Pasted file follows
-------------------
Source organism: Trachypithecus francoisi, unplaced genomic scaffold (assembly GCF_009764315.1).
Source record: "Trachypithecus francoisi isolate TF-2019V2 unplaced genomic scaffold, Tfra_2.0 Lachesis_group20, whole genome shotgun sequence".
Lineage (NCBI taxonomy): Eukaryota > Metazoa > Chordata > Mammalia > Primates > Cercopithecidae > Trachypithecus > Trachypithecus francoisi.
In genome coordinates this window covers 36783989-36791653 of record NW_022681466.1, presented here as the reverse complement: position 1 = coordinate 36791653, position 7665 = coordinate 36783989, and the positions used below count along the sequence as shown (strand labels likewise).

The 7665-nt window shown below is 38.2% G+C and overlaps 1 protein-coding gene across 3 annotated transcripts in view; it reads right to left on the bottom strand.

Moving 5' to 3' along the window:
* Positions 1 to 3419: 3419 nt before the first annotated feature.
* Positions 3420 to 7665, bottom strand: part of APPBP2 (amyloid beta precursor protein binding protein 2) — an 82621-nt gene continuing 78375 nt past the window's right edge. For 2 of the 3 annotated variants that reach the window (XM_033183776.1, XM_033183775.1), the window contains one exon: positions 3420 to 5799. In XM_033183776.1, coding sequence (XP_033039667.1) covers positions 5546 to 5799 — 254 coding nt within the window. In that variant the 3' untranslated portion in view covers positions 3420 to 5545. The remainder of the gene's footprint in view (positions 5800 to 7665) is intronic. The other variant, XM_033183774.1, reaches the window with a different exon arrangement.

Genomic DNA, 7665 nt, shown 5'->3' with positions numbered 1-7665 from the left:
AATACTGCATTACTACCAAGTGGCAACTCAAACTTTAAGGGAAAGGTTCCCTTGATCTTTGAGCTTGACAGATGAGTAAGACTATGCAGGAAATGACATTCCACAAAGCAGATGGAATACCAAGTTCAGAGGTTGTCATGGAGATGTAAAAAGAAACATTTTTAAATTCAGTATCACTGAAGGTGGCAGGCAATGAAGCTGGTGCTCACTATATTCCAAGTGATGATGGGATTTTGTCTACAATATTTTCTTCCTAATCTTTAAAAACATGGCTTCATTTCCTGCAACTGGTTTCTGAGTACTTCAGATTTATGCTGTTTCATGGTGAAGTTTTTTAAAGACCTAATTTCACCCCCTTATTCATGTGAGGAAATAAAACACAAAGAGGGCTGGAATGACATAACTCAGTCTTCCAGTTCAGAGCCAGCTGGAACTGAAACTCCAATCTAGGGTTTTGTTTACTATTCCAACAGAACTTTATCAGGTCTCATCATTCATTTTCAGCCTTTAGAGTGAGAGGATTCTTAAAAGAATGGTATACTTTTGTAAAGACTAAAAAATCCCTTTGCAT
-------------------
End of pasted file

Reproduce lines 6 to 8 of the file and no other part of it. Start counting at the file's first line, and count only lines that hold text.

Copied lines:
Moving 5' to 3' along the window:
* Positions 1 to 3419: 3419 nt before the first annotated feature.
* Positions 3420 to 7665, bottom strand: part of APPBP2 (amyloid beta precursor protein binding protein 2) — an 82621-nt gene continuing 78375 nt past the window's right edge. For 2 of the 3 annotated variants that reach the window (XM_033183776.1, XM_033183775.1), the window contains one exon: positions 3420 to 5799. In XM_033183776.1, coding sequence (XP_033039667.1) covers positions 5546 to 5799 — 254 coding nt within the window. In that variant the 3' untranslated portion in view covers positions 3420 to 5545. The remainder of the gene's footprint in view (positions 5800 to 7665) is intronic. The other variant, XM_033183774.1, reaches the window with a different exon arrangement.